Diamond magazine has countered Nikkei Business’s report on the “Great Places to Work” survey with its own report, in conjunction with Vorkers, a Japanese site similar to Glassdoor, which collects employee’s ratings (48,000 of them so far) on their employers in areas such as motivation, remuneration, corporate culture, career development and work life balance.
Despite the different methodology, the surveys share the same conclusion, that foreign owned firms in Japan seem to have happier employees than Japan-owned firms. Magazine publisher Recruit Marketing Partners is the top rated company, followed by Google Japan, then the US measurement instrument company Agilent is at #3 and US automated test equipment company Japan National Instruments is at #4.
Diamond adds some interesting analysis of its own, grouping the top ranking companies into several categories. Firstly the “Recruit” group, Recruit being a major Japanese recruitment company which has diversified into all sorts of areas including publishing.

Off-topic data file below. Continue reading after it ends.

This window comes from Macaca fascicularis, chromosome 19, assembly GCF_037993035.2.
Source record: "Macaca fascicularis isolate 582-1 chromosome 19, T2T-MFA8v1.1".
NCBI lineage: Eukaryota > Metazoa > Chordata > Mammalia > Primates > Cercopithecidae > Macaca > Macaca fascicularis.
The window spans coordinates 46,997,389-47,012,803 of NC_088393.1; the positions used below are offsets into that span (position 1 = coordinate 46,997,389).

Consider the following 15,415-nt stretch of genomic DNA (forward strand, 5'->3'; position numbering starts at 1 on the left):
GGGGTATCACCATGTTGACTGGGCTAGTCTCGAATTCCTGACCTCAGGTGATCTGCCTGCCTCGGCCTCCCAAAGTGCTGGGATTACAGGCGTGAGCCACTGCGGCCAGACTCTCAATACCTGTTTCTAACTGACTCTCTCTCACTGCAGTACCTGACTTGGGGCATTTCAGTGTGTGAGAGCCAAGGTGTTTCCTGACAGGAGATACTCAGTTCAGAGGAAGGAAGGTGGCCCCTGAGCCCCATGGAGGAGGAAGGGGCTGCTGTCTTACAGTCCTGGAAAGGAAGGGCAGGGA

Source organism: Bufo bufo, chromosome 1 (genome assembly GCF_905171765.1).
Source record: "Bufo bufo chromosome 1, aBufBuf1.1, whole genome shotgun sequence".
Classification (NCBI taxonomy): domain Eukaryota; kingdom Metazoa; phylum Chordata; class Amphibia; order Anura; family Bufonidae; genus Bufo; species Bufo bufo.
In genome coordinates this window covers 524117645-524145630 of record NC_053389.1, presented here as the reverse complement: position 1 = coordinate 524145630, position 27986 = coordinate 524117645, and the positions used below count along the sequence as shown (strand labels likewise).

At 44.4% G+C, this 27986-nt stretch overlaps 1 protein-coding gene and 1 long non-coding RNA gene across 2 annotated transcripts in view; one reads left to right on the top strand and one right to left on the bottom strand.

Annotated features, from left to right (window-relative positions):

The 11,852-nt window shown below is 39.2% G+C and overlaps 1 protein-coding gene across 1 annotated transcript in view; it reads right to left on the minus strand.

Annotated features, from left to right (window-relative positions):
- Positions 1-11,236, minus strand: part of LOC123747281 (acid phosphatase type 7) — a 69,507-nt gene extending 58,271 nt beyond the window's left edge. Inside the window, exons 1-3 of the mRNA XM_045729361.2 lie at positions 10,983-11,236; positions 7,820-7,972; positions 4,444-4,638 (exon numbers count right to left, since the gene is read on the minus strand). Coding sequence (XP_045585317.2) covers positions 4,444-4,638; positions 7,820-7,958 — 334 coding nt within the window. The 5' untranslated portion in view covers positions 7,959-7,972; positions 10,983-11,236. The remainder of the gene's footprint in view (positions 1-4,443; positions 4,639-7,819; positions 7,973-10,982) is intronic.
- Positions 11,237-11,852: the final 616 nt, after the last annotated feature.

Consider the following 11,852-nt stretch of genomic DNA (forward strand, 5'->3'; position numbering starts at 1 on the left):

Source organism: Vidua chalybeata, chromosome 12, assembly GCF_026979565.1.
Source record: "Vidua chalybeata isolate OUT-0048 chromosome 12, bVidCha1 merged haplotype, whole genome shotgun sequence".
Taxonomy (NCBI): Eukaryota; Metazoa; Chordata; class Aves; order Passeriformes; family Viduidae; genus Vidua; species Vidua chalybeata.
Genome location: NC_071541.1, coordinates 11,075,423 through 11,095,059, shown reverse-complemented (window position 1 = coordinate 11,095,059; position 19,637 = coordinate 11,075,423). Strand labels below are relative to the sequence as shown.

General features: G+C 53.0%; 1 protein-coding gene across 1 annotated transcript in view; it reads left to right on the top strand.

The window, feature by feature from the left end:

Secondly the “Carnivore group” – up or out type companies such as Goldman Sachs, Boston Consulting Group, McKinsey, GE Healthcare and P&G.
Then comes the “go-go” group – rapidly expanding companies such as CyberAgent and Softbank.
The herbivore group (dull but “feel at home”) include Agilent, Japan National Instruments and Boehringer Ingelheim.
Finally, the “old school” but “unexpectedly global” group which include Komatsu, Idemitsu, Chiyoda, Teijin and Mitsui OSK.
Actually I had fun at lunch last week with one Japanese executive from Mitsui OSK (shipping company) and Mitsui Shipbuilding – teasing them as to how close the Mitsui keiretsu relationship was. They were adamant they were far less in each other’s pockets than their Mitsubishi equivalents. The Mitsui group is definitely “old school” in ethos, but has been global for over a century now.
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